Kindness in Korea

I have been in Korea now for almost two weeks and I feel like I have learned more in these two weeks about another culture than ever in my entire life. It’s been such a whirlwind and it’s truly been wonderful. I am officially moved into my apartment in Gwangju and I am excited to start exploring my own city!

I have so much information to blog about…orientation with EPIK, my first day in Gwangju, my feelings about being in Korea…but in this blog I want to focus on a few key stories about Kindness I have encountered in South Korea. Here are a few example stories to share:

My first story is about my first “Oh my god Holy Shit I am in Korea” moment. Today was my first day in Gwangju so I decided to do my best and venture for a walk outside my apartment. It was terrifying but also exhilarating. I was walking along a super busy street and this 4 year old little boy bolts into the street and stands there crying. He’s lost and by himself and I try to call him over using the Korean hand signal which means come here and he stares at me and cries even hard. I’m sure it’s because I am the only one who is not Korean in a 5-mile radius so I just look different and scarier. Cars were flying by him and thankfully a guy was jogging by and saw the little boy and ran and got him out of the street and calmed him down. I didn’t know what to do because no one speaks English but we called the police and the little boy waited with the guy. It was so scary and the language barrier hit me full force at that moment. I kept looking around the streets with hundreds of people around me and there was not one person who was not Korean. The thoughtfulness in people’s facial expressions never stop though. I could tell how much the guy was concerned about this little boy. I could see it in his face and the willingness to stop from his run in the city to help take care of him. It was very heart warming but also scary. I also tried to speak with the man but he didn’t speak much English but I know we were both feeling the same away about the situation and that was comforting.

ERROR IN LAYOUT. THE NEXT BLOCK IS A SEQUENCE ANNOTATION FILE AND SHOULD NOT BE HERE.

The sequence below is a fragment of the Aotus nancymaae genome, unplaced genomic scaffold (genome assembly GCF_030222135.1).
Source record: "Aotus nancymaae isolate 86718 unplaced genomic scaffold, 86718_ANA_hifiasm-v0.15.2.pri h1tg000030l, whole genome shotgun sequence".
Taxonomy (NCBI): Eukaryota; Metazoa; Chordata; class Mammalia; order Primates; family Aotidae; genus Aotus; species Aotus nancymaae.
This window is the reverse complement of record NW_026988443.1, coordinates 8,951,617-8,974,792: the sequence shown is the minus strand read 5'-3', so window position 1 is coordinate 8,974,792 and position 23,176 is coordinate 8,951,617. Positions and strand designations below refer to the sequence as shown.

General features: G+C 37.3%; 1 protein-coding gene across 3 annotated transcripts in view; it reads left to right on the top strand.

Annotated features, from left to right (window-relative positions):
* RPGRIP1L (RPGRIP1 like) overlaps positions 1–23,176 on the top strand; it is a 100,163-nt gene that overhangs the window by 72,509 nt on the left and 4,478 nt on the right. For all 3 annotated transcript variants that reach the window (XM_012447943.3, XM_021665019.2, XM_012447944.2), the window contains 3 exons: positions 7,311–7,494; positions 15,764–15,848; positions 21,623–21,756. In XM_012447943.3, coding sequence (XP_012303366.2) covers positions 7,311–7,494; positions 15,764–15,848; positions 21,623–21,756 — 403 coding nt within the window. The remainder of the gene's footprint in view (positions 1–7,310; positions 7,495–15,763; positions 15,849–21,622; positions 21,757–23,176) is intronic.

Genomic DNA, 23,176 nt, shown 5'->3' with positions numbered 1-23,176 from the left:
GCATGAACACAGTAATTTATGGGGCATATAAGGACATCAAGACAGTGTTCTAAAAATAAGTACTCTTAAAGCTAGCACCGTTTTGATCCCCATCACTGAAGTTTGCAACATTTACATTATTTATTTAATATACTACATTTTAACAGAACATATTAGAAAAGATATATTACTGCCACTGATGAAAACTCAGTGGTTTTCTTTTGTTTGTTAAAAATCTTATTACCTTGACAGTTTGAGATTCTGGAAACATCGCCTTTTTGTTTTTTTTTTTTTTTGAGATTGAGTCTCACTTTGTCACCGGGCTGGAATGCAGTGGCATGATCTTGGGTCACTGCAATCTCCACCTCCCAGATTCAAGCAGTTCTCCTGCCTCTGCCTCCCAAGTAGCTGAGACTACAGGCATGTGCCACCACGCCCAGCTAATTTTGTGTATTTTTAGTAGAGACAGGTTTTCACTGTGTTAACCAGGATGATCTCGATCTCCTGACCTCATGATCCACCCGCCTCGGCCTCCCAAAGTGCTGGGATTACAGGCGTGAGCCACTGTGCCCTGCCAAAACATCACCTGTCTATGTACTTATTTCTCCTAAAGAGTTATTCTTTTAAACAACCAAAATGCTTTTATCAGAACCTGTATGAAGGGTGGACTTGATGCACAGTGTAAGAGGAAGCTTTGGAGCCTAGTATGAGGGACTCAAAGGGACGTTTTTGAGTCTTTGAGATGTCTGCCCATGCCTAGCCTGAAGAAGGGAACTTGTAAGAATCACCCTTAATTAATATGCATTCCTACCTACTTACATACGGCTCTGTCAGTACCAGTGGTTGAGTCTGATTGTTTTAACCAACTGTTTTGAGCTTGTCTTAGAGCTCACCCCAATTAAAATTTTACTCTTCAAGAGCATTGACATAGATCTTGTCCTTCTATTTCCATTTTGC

It’s okay Korea you can throw some Korean surprises my way. I will do my best to handle it.

Another nice story: A group of us went to a 7/11 gas station here and were having some soju and snacks on these picnic tables outside of it. These two 13 year old twin boys and their dad approach us and the dad says that his sons would like to practice English with us. The boys as a gift gave one of the guys in our group a box of chocolates to practice as a thank you. They were adorable and identical twins. After we practiced for a bit the kids went back to sit with their family. About 5 minutes later they brought all 10 of us ice cream cones as a thank you for practicing English with us. They just brought over the ice cream and bowed and said thank you in English and then left. It was a really cool experience. Koreans are so thoughtful in gifts and never expect anything in return. It’s all about honor and respect for elders and appreciating the community. It really shows too. I have seen it time and time again.

One more: My first day in Korea I had to bring my 3 gigantic suitcases on the subway with me to a hostel in Incheon. An old man took two of my bags…and I’m talking like 80 years old…and wouldn’t let me take them and carried them off of the subway for me to help me and just bowed and smiled afterwards. People are just really kind and it’s definitely something to learn from in our own culture.

The roles and hierarchy in Korea amaze me. The respect for their elders, the traditions they hold and the simple gestures such as the “right” way to shake someone’s hand. So many things seem strange and foreign to me with all the new rules I am trying to learn. But I need to remind myself everyday that I am the foreigner. I am the odd one out of this country. I did not grow up with these customs and I have absolutely no reason to think wrong of the way they do things. It is just different and I will continue to have an open mind even if that means I get sneezed on in the bus or a Korean is breathing down the back of my neck while grocery shopping. I’ll keep an open mind to anything that comes my way.

If there is one thing I have learned these past two weeks it is the kindness I have felt and I will take that with me wherever I go in life.

Excited to share pictures and stories from EPIK and my first 10 days here in Korea in my next blog post!

Love,

C

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